In speaking about the details of the tentative agreements now secured with the Big Three automakers, United Auto Workers (UAW) president Shawn Fain said, “One of our biggest goals coming out of this contract victory is to organize like we’ve never organized before.”

“When we return to the bargaining table in 2028, it won’t just be the Big Three, but with the Big Five or Big Six,” he concluded.

Those weren’t empty words. The same day that the union announced that it had reached a tentative agreement with General Motors (GM), the final company of the Big Three to reach a deal, news broke that the UAW was already on the move. Bloomberg reported that workers have formed an organizing committee with the UAW at Tesla’s flagship Fremont, California, plant.

Before Tesla purchased the plant in 2010, it was a UAW shop, an unusual joint venture between Toyota and GM. The two companies operated the facility for twenty-five years; GM pulled out during its 2009 bankruptcy proceedings, and Toyota shut the factory down the following year. When Tesla took over, the union was not part of the agreement.

Today the 5.3 million square-foot Fremont plant employs some twenty thousand workers, and while there have been efforts to unionize it with the UAW in recent years, those attempts failed, thanks in part to Elon Musk’s unwavering opposition to unions. When Jose Moran, then a production worker at the Fremont plant, led the charge to organize in 2017, the tech CEO called the effort “morally outrageous” and went after Moran publicly, claiming that he was on the UAW’s payroll and didn’t actually work for Tesla. (Moran is no longer employed at the plant, and Musk has appealed the National Labor Relations Board rulings that declared his actions illegal.) None of that history seems to be stopping the UAW.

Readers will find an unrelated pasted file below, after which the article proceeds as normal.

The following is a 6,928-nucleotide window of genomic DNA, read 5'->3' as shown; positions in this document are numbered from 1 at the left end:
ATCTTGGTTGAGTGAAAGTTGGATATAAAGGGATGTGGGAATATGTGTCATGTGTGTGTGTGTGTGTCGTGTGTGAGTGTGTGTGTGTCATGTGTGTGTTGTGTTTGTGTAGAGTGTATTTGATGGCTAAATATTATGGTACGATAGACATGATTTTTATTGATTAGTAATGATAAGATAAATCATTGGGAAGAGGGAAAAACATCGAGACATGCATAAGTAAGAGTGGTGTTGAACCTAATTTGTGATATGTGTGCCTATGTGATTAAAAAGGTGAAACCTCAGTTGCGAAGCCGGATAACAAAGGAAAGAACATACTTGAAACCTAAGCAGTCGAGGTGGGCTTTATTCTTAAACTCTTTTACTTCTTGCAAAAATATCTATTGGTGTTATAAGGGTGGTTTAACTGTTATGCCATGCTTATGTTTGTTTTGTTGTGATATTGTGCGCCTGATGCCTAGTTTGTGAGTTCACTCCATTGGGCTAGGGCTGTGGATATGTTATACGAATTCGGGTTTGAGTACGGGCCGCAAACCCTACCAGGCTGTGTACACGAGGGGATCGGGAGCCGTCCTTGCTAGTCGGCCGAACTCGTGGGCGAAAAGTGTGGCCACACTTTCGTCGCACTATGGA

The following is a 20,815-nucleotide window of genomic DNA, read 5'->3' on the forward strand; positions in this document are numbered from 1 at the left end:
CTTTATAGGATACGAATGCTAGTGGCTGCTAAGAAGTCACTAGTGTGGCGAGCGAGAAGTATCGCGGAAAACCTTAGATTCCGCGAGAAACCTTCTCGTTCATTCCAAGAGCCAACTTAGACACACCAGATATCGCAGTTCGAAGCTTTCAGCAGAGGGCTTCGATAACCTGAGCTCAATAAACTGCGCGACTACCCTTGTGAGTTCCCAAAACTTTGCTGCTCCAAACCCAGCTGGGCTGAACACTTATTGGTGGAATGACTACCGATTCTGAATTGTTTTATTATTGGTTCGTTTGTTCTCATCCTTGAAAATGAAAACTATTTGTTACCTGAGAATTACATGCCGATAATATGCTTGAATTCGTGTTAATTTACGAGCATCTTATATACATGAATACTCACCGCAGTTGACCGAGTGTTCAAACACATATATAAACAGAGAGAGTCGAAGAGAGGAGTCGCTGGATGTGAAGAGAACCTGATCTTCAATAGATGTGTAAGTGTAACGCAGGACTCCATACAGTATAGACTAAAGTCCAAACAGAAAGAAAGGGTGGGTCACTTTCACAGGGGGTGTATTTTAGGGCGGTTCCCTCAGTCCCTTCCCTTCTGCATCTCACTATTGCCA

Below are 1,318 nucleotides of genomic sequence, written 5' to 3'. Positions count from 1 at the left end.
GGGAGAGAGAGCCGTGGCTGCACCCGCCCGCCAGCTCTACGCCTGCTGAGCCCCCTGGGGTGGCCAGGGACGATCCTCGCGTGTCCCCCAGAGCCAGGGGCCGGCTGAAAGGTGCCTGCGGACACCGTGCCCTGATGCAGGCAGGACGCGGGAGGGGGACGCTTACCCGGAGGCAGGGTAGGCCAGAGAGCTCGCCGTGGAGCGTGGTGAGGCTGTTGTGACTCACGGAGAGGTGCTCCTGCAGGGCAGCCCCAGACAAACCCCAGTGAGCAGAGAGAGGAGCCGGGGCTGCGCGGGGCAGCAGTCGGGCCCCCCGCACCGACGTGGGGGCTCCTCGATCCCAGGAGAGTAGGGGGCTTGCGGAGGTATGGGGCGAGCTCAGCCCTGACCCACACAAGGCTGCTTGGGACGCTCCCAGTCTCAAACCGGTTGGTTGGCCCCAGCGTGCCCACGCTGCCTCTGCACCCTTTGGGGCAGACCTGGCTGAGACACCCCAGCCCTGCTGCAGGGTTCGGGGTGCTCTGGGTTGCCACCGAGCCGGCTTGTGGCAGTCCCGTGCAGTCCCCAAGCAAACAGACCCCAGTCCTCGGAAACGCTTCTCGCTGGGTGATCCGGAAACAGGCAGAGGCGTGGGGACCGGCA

“We can beat anybody,” Fain told Bloomberg of taking on Tesla. “I believe it’s doable.”

The Global Significance of the UAW’s Victory

By Sam Pizzigati - ZNetwork, November 10, 2023

Working people the world over have celebrated the first of May as “International Labor Day” since 1886, when workers in the United States struggling for an eight-hour day staged a May 1 national protest.

Thanks to the new deal America’s auto workers have signed with Detroit’s Big Three — Ford, GM, and Stellantis — that day could have new global significance. Their watershed new contracts all set April 30, 2028 as their expiration date.

If May 1, 2028 arrives without signed contracts for America’s unionized auto workers, UAW president Shawn Fain has made plain, these workers don’t plan on walking out alone.

“We invite unions around the country to align your contract expirations with our own so that together we can begin to flex our collective muscles,” says Fain. “If we’re going to truly take on the billionaire class and rebuild the economy so that it starts to work for the benefit of the many and not the few, then it’s important that we not only strike but that we strike together.”

But that May 1 day is clearly inviting coordination beyond the national level.

The May Day that workers worldwide have so long honored, Fain notes, has always been “more than just a day of commemoration, it’s a call to action.” And the labor movement worldwide is showing real signs of acting more in strategic concert.

Within the global auto industry, no corporation more embodies the inequality of our corporate world than the non-union Tesla. Under CEO Elon Musk, the world’s richest single individual, Tesla pays wages that run substantially below those of Detroit’s Big Three, and that gap will only widen after the new UAW contracts go into effect.

The new UAW contracts, predicts German Bender of the Swedish think-tank Arena, could well “boost union interest among Tesla workers.”

The Big Three Have Fallen